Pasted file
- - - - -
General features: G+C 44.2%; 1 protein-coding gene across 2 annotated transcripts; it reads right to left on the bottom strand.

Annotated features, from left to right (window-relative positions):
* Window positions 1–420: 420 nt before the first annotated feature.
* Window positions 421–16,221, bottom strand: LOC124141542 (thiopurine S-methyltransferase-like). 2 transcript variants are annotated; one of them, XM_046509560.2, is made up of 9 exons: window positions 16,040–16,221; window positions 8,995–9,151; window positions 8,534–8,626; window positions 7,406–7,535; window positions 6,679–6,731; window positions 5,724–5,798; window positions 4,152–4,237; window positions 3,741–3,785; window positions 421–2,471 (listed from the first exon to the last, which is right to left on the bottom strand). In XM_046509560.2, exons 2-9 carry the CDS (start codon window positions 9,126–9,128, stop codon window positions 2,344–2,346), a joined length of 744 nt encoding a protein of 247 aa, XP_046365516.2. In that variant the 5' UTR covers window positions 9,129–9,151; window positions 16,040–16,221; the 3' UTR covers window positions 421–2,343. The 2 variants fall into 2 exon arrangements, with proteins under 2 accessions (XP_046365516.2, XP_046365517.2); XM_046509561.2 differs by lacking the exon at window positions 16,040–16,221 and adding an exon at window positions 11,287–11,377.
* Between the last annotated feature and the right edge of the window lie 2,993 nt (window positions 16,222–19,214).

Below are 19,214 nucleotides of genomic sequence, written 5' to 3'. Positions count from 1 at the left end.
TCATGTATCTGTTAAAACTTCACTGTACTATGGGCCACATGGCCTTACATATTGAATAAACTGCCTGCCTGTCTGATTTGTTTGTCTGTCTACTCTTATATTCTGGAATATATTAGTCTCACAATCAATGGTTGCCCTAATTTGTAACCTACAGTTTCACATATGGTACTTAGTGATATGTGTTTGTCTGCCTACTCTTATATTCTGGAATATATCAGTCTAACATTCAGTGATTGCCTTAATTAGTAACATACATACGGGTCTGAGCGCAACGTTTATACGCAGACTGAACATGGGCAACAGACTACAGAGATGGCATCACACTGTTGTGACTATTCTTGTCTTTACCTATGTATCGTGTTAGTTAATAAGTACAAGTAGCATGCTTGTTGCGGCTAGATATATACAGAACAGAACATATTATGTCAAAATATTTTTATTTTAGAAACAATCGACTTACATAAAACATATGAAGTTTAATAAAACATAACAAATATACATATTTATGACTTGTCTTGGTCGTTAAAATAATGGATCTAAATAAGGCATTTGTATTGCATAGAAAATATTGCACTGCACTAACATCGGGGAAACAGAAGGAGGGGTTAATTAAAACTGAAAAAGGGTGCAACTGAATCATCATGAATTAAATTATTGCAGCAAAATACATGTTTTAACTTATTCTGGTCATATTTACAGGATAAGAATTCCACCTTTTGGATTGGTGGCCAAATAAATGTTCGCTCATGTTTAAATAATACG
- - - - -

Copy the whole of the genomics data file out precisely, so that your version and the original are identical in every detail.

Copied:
General features: G+C 44.2%; 1 protein-coding gene across 2 annotated transcripts; it reads right to left on the bottom strand.

Annotated features, from left to right (window-relative positions):
* Window positions 1–420: 420 nt before the first annotated feature.
* Window positions 421–16,221, bottom strand: LOC124141542 (thiopurine S-methyltransferase-like). 2 transcript variants are annotated; one of them, XM_046509560.2, is made up of 9 exons: window positions 16,040–16,221; window positions 8,995–9,151; window positions 8,534–8,626; window positions 7,406–7,535; window positions 6,679–6,731; window positions 5,724–5,798; window positions 4,152–4,237; window positions 3,741–3,785; window positions 421–2,471 (listed from the first exon to the last, which is right to left on the bottom strand). In XM_046509560.2, exons 2-9 carry the CDS (start codon window positions 9,126–9,128, stop codon window positions 2,344–2,346), a joined length of 744 nt encoding a protein of 247 aa, XP_046365516.2. In that variant the 5' UTR covers window positions 9,129–9,151; window positions 16,040–16,221; the 3' UTR covers window positions 421–2,343. The 2 variants fall into 2 exon arrangements, with proteins under 2 accessions (XP_046365516.2, XP_046365517.2); XM_046509561.2 differs by lacking the exon at window positions 16,040–16,221 and adding an exon at window positions 11,287–11,377.
* Between the last annotated feature and the right edge of the window lie 2,993 nt (window positions 16,222–19,214).

Below are 19,214 nucleotides of genomic sequence, written 5' to 3'. Positions count from 1 at the left end.
TCATGTATCTGTTAAAACTTCACTGTACTATGGGCCACATGGCCTTACATATTGAATAAACTGCCTGCCTGTCTGATTTGTTTGTCTGTCTACTCTTATATTCTGGAATATATTAGTCTCACAATCAATGGTTGCCCTAATTTGTAACCTACAGTTTCACATATGGTACTTAGTGATATGTGTTTGTCTGCCTACTCTTATATTCTGGAATATATCAGTCTAACATTCAGTGATTGCCTTAATTAGTAACATACATACGGGTCTGAGCGCAACGTTTATACGCAGACTGAACATGGGCAACAGACTACAGAGATGGCATCACACTGTTGTGACTATTCTTGTCTTTACCTATGTATCGTGTTAGTTAATAAGTACAAGTAGCATGCTTGTTGCGGCTAGATATATACAGAACAGAACATATTATGTCAAAATATTTTTATTTTAGAAACAATCGACTTACATAAAACATATGAAGTTTAATAAAACATAACAAATATACATATTTATGACTTGTCTTGGTCGTTAAAATAATGGATCTAAATAAGGCATTTGTATTGCATAGAAAATATTGCACTGCACTAACATCGGGGAAACAGAAGGAGGGGTTAATTAAAACTGAAAAAGGGTGCAACTGAATCATCATGAATTAAATTATTGCAGCAAAATACATGTTTTAACTTATTCTGGTCATATTTACAGGATAAGAATTCCACCTTTTGGATTGGTGGCCAAATAAATGTTCGCTCATGTTTAAATAATACG